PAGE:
“There was never a time when the Word was not. There never was a thing that did not depend on Him for its very existence. . . . John is affirming that the Word existed before creation, which makes it clear that the Word was not created. It is of the utmost importance to grasp this.” (Leon Morris, The Gospel According to John, NICNT, pages 73–74)

Quotes from the Reflection for Trinity Presbyterian Church

Wrapped with Love

“Holy Scripture is a hymn of praise to the goodness of the Lord; from it Scripture derives the work of creation, as well as all life and blessings for humans and animals (Ps. 8; 19; 36:5–7; 65:44; Matt. 4:45; Acts 14:17; James 1:17). It is extended over all his works (Ps. 145:9) and endures forever (Ps. 136).” “God is King; the King of kings and the Lord of lords; a King who in Christ is a Father to his subjects, and a Father who is at the same time a King over his children. Among creatures, in the world of animals, humans, and angels, all that is found in the way of care for, love toward, and protection of one by the other is a faint adumbration of of God’s providential order over the work of his hands. His absolute power and perfect love, accordingly, are the true object of the faith in providence reflected in Holy Scripture.” (Herman Bavinck, Reformed Dogmatics, Vol. 2, pages 213 and 593)

“To love our enemies is to live a life patterned after God. . . . [T] idea of imitating God is biblical. It is our destiny and our obligation to be conformed to the character of God.” (Daniel M. Doriani, Matthew, Vol. 1, p. 191)

“Like Jesus, his followers are to show benevolence to their enemies in order to reflect God’s benevolence which he shows to evil people. Thus, they are ‘to be complete’ or ‘perfect’ as is their Father (i.e., they are to aspire toward the end time goal of the law, which the Father perfectly reflects).” (G, K. Beale, A New Testament Biblical Theology, p. 426)

Quotes from the Reflection for Trinity Presbyterian Church

Getting Even—Or Not

“His disciples must not resist one who is evil, that is, they must not (according to the rule ‘an eye for an eye, a tooth for a tooth’) return evil for evil. They must not counter an unfair demand of their neighbor with an equally unfair demand of their own. They must not attempt to avenge themselves on their neighbor with like conduct but rather seek to win him with love, patience, long-suffering, leniency, and a spirit of accommodation. Christ is absolutely not condemning every instance of defending one’s own rights. . . . but the rights of others as well as our own must, according to Christ, be esteemed so highly that they may not in any way be subordinated to personal vindictiveness, hatred, self-interest, to the evil tendencies of the human heart.” (Herman Bavinck, Reformed Dogmatics, Vol. 3, p. 161)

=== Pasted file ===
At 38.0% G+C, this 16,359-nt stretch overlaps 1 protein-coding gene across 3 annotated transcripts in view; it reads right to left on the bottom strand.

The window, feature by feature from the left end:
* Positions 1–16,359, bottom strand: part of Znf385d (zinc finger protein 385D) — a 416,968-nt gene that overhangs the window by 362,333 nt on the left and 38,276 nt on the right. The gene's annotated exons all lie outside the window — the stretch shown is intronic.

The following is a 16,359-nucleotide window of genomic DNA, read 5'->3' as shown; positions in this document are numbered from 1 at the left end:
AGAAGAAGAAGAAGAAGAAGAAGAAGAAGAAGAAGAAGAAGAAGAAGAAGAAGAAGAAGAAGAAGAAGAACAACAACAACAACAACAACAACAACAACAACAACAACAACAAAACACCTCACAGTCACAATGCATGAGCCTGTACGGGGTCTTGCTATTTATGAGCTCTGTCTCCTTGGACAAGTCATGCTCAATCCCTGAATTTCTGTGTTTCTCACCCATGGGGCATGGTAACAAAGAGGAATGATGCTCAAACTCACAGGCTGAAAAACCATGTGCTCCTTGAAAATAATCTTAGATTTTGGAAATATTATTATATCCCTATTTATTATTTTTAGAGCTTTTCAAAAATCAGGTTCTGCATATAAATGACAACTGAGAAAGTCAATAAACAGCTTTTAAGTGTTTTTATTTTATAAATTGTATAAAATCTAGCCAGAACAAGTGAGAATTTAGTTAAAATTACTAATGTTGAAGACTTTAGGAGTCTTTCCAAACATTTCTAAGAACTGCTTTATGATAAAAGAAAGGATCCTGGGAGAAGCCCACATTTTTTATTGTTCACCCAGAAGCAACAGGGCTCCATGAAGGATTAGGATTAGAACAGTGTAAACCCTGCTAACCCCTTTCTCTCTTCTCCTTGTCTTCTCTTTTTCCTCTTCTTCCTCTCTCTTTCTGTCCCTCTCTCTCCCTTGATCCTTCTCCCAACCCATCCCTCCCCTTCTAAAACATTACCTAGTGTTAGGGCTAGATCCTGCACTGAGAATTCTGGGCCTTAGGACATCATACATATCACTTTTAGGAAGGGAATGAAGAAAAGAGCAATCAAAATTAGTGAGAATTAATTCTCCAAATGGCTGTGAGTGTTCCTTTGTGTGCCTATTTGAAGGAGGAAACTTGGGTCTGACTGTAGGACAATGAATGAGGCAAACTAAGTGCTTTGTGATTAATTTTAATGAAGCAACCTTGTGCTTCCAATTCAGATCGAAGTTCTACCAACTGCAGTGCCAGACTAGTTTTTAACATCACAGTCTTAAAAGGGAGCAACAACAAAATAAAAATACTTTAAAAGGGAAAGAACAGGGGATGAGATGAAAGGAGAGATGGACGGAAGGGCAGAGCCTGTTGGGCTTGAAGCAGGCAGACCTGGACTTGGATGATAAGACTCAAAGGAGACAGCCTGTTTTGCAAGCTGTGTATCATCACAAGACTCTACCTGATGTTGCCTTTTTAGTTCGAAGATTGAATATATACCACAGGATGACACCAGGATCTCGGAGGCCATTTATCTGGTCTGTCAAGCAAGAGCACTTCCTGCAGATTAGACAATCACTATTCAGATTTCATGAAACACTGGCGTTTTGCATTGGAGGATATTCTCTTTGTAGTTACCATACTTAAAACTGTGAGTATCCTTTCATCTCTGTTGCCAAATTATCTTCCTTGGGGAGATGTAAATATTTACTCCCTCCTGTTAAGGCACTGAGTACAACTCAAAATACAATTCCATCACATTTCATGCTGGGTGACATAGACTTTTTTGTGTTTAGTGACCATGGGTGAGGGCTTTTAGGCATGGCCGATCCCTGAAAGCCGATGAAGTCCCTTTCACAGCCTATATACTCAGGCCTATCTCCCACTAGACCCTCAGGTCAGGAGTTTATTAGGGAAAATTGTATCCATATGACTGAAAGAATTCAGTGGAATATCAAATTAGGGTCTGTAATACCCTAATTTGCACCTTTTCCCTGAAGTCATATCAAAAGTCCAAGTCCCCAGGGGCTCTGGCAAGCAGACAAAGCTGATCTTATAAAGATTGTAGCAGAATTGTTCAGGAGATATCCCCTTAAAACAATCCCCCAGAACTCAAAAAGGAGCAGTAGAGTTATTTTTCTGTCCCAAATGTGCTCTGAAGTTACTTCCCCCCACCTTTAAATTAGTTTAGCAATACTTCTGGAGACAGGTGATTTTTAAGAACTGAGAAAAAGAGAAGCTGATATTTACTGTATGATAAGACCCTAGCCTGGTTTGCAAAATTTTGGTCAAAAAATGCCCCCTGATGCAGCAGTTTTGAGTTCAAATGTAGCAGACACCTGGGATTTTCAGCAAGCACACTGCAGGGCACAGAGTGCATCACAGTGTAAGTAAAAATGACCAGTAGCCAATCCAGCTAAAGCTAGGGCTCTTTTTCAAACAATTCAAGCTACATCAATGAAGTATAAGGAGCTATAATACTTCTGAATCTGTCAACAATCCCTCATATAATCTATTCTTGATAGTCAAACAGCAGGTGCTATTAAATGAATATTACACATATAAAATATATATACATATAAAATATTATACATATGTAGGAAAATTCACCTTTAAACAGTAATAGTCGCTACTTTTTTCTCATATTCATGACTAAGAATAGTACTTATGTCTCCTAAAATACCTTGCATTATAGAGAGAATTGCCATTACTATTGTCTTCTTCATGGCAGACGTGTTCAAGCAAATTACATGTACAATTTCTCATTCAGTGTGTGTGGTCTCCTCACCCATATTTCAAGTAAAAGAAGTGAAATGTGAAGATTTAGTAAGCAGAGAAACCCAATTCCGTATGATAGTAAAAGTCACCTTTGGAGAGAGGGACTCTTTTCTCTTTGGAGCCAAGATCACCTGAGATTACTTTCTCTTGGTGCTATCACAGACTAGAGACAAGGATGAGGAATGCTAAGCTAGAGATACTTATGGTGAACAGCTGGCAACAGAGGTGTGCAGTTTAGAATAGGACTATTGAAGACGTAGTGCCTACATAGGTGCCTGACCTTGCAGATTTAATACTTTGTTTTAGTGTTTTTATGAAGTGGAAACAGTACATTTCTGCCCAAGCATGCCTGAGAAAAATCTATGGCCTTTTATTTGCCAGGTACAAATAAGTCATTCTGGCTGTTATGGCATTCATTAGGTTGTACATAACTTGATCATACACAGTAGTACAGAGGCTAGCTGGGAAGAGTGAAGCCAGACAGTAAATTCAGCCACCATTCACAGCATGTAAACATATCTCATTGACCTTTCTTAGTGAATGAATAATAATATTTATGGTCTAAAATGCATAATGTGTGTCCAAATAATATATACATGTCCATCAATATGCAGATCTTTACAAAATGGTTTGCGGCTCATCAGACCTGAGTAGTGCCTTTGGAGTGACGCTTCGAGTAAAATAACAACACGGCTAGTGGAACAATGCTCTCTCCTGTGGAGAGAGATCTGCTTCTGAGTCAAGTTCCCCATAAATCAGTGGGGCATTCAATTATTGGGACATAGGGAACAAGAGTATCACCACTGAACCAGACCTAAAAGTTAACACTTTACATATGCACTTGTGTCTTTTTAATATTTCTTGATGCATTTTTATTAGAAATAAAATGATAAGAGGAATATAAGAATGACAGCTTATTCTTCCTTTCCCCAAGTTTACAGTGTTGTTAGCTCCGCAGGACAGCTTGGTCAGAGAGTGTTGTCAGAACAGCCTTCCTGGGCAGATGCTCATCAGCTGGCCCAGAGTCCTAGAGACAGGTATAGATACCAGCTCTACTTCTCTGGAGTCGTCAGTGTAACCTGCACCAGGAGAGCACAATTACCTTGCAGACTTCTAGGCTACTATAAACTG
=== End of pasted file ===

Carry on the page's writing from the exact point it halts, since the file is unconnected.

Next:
“Retribution is never for the purpose of placating personal revenge but for the purpose of satisfying justice. Justice is not vindictive though it is vindicatory.” (John Murray, Principles of Conduct, p. 174)

Quotes from the Reflection for Trinity Presbyterian Church.

Promises, Promises

“When our Lord in his high priestly prayer says, ‘This is life eternal, that they may know thee the only true God and Jesus Christ, whom thou has sent’ (John 17:3), he is predicating of the Father the most ultimate and absolute in respect of deity that biblical language provides. . . . When we speak, therefore, of the sanctity of truth, we must recognize that underlies this concept is the sanctity of the being of God as the living and true God. He is the God of truth and all truth derives its sanctity from him.” “It is because untruth is the contradiction of the nature of God that it is wrong. Truth and untruth are antithetical because God is truth.” (John Murray, Principles of Conduct, pp. 124–125, 148).

“[A] fundamentally false approach to the divine law is in view and is being condemned, an approach which, through externalistic and casuistic interpretation of isolated passages resulted in the justification of frivolous oaths, oaths by heaven and earth, by Jerusalem, by one’s head, or the like. Jesus condemns such vain efforts to avoid a reckoning with God in all of one’s asservations, whether in the form of oaths or not, by the declaration that they were not to swear at all.” (Ned B. Stonehouse, The Witness of Matthew and Mark to Christ, p. 207).

“God is awesome. Before him, all the empty words and false assurances of empty religion will melt away. Ananias and Sapphira discovered that to be the case when they promised God God one thing and then did another.” (Gordon Keddie, Ecclesiastes, p. 133).

Quotes from the Reflection for Trinity Presbyterian Church.